There was a quad grid of chrome construction over the outer perimeter of the stage, with the usual par type cans installed, but not in very large numbers. Then there were these "other things". They looked like a motorized black metal football, and had lighted LCD displays on each base. These devices could generate and focus a beam of light of any color and insert moving scrims or special gels with patterns and move in unison or randomly in any direction relative to the mounting bracket. Computer-controlled, they could be used for pin spots, wide floods, front projectors, background scrim shots, or directed at the audience for a very pleasing looking shot for the video cameras (more on that in a moment). With the band on stage, an ambient stage light of deep blue was maintained for the players to see when moving positions on stage between songs. Other blue lights were mounted to beam directly down the inside of the scaffolding itself, creating a cool blue "box" for the stage to sit in for the night. In addition, a back spot light crew of four were strapped into seats installed inside a scaffolding grid and hydraulically raised up to the stage ceiling where they received intercom instructions from the lighting director situated at the front of house. Using the computer control to create mood lighting for the concert gave them tremendous flexibility to create many types of effects. The result was that the lighting never got boring, and often spurred the audience into a frenzy during key points in the performance. It certainly enhanced the video. And speaking of video . . .

A major contribution to the overall experience was the presence of two very large projection screens, located on each side of the stage front. At first we were bummed because the logo on the screen was backwards to us. However, once the show started, the video crew got to work and simultaneously conducted a three camera live shoot of the event which was broadcast to the big screens (as well as the private monitors in the special VIP boxes), and we discovered that other than being reversed, the image was just as good seen from the back side. So when a player was standing at the front of the stage and singing to the front of house all we had to do was look up and see a two-camera close up of him. It was the best of both worlds. CAM1 position was directly behind the PA mixer fixed with a great zoom lens and situated at the video production center. CAM2 was on a jib crane to the right of the stage and manned by a single operator. CAM3 was hand held by a video crewmember up on the stage itself. He obviously did a lot of running around but was so low key in his movement that I cannot recall ever seeing him relocate for new shots. Only when I saw the result of his particular angle did I realize he had moved. The lighting was such that you never saw the CAM3 operator on the stage with the band. The cooperation of lighting and video crews was evidenced by the lack of awareness on the audience's part of anything other than the Eagles performances. It was a real testament to coordinated and orchestrated rehearsals.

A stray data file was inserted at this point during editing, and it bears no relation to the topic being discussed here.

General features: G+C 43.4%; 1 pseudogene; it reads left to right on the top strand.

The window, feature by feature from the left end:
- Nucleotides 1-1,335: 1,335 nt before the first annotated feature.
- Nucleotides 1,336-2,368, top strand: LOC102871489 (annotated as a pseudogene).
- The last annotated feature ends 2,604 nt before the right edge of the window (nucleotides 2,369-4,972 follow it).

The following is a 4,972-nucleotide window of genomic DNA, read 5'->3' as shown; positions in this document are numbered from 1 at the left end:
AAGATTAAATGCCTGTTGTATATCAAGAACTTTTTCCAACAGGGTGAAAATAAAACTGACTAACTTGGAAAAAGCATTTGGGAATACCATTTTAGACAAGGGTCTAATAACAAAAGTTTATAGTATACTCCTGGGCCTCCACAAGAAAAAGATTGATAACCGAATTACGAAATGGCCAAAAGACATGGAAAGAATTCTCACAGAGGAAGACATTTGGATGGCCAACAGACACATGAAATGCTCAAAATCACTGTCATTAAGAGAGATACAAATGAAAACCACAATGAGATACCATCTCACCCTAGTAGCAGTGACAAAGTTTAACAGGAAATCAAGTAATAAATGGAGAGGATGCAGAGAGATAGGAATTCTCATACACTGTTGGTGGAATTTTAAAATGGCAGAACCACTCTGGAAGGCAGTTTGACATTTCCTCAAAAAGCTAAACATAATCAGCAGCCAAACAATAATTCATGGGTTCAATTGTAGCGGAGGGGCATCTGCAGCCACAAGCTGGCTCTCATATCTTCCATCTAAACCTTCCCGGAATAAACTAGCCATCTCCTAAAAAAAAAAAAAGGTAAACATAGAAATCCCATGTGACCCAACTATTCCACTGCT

My theory is that the video crew is contracted by the band to archive the tour (as well as give the audience a special thrill for their money). I will say this- When in the course of a hit song the signature guitar lick came up, they were already on him, even if it was for a two-second shot. They had not only the stage show choreographed, but the video crew was well rehearsed on the song arrangements. I expect to see the best of the best on a DVD release in the near future. Oh, by the way, they were also recording the concert on multitrack to digital. Fifteen minutes before showtime, a tech came over to stage left and cranked up his computer to record the night's show. They probably record it all to removable digital drives, and then take out the drives and label them for storage. Ditto for the video producer. He'll have not only the master tapes from each of the three camcorders, but the master tape of the live video show as well. Months (or even years) from now they will be able to recreate the entire concert with three cameras and sync up to a postproduction mix of the multitrack master…. All in 5.1 no doubt. Get the DVD, it'll have the "Director's Cut" with never before behind the scene moments of the band like that time in Little Rock this middle aged guy in a Hawaiian shirt near the back stage kept shouting "YEAH!! YEAH!!" and frantically waving at Joe Walsh. Bet I don't even make the credit roll . . . .

And as for the band - - -

Well, this IS The Eagles, you know !!

It finally dawned on me. I couldn't believe I had actually MADE IT to an Eagles concert (before they REALLY broke up) ! Thirty seconds after the start of the first song, I got a little tearful realizing how fortunate I was to be here and carefully kept anyone nearby from seeing me brush my eye. Jane knew. She always knows.

The core of this touring band is The Big Four. Glenn Frey, Don Henley, Timothy B. Schmit, and the incomparable Joe Walsh. In addition, the band brought aboard three extra sidemen… another drummer for when Don Henley was up front singing or playing guitar and to play percussion; a keyboardist who took the appropriate parts when Glenn Frey was up front playing guitar and sometimes assisted as second keyboardist; and a GREAT guitarist who shared stage front with The Big Four. They introduced him but to be honest I was so caught up in the moment I cannot recall his name or the recognizable name of his band. But his guy was good! He had learned all the Eagles signature guitar licks (even some of Joe Walsh's) and played them letter perfect right on the mark. That allowed the guitarists to concentrate more on singing and other support roles. The Eagles have a very multi-layered instrumental sound with lush and rich vocals throughout and this would be a monumental task even for the original players to reproduce all that at the same time in a live situation every night for thirty dates.